Manchester, currently hosting Labour’s annual conference, has a long history of left-wing politics: Marxist Friedrich Engels lived there for several years to work at his German family’s textile factory and was even inspired by social conditions in the city to write a book, The Condition of the Working Class in England in 1944.
Here are some other things you probably didn’t know about Manchester…
• Manchester began life as a Roman settlement around AD 80 and was named Mamucium, which – according to A Dictionary of Place Names from Oxford University Press – means ‘breast-shaped hill’. By the time of the Domesday Book in 1086 it was called Mamecester before the name eventually changed to Manchester.
• It was a small, inconsequential town in Lancashire until the Industrial Revolution kick-started in the area and turned everything on its head. Dubbed ‘Cottonopolis’ at the time, it became a centre for the textile industry in the 19th century and its population grew rapidly.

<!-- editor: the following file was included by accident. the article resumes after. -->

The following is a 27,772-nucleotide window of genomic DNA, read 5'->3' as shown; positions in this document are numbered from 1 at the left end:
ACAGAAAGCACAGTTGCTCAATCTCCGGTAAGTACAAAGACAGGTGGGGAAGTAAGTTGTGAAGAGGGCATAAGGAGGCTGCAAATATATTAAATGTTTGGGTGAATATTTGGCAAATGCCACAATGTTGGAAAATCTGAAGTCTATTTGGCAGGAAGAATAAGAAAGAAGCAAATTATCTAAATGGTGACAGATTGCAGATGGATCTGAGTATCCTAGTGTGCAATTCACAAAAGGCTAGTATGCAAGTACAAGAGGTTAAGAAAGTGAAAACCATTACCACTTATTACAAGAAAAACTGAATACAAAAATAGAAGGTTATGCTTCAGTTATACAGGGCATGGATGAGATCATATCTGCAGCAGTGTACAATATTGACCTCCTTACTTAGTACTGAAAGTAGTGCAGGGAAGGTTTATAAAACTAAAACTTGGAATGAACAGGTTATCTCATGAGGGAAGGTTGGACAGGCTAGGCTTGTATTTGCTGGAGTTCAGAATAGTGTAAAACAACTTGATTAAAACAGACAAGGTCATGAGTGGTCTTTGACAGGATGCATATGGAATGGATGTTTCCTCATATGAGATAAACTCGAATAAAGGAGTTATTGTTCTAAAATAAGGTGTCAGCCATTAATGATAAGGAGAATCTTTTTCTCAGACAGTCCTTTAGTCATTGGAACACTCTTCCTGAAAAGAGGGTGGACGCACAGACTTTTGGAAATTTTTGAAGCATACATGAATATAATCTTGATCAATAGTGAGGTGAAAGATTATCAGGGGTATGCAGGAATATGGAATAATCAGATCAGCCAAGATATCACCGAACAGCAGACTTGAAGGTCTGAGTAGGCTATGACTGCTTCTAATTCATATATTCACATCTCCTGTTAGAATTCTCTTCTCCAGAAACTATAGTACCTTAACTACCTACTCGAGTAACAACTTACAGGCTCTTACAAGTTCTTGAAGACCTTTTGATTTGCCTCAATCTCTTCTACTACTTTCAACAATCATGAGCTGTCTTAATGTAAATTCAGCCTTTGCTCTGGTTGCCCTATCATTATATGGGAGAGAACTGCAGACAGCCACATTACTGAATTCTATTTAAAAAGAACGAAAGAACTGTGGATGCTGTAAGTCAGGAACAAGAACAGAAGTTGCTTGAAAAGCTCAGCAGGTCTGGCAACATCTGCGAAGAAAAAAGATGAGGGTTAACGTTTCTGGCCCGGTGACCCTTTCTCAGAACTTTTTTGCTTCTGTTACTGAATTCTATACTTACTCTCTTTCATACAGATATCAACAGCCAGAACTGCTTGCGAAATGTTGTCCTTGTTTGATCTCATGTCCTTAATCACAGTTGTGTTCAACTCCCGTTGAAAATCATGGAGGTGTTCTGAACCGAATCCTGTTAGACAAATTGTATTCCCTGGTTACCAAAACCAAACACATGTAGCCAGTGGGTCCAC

• Thanks to the number of Irish workers who headed to the city during this time, it’s now estimated that 35% of the population of Manchester and Salford has some Irish ancestry.
• The now defunct Independent Labour Party, The Manchester Guardian (now The Guardian) and the Trade Union Congress were all set up there.
• The world’s first passenger railway, opened in 1830, ran between Manchester and Liverpool.
• The first atom was split at Manchester University in 1919.
• In 2010 Manchester was ranked as Europe’s top city for business competitiveness and a KPMG survey this month showed that businesses in Manchester pay the ninth-lowest taxes of any large industrialised city in the world.
We represent Manchester serviced apartments in locations across the city including Salford Quays, Deansgate and the Northern Quarter.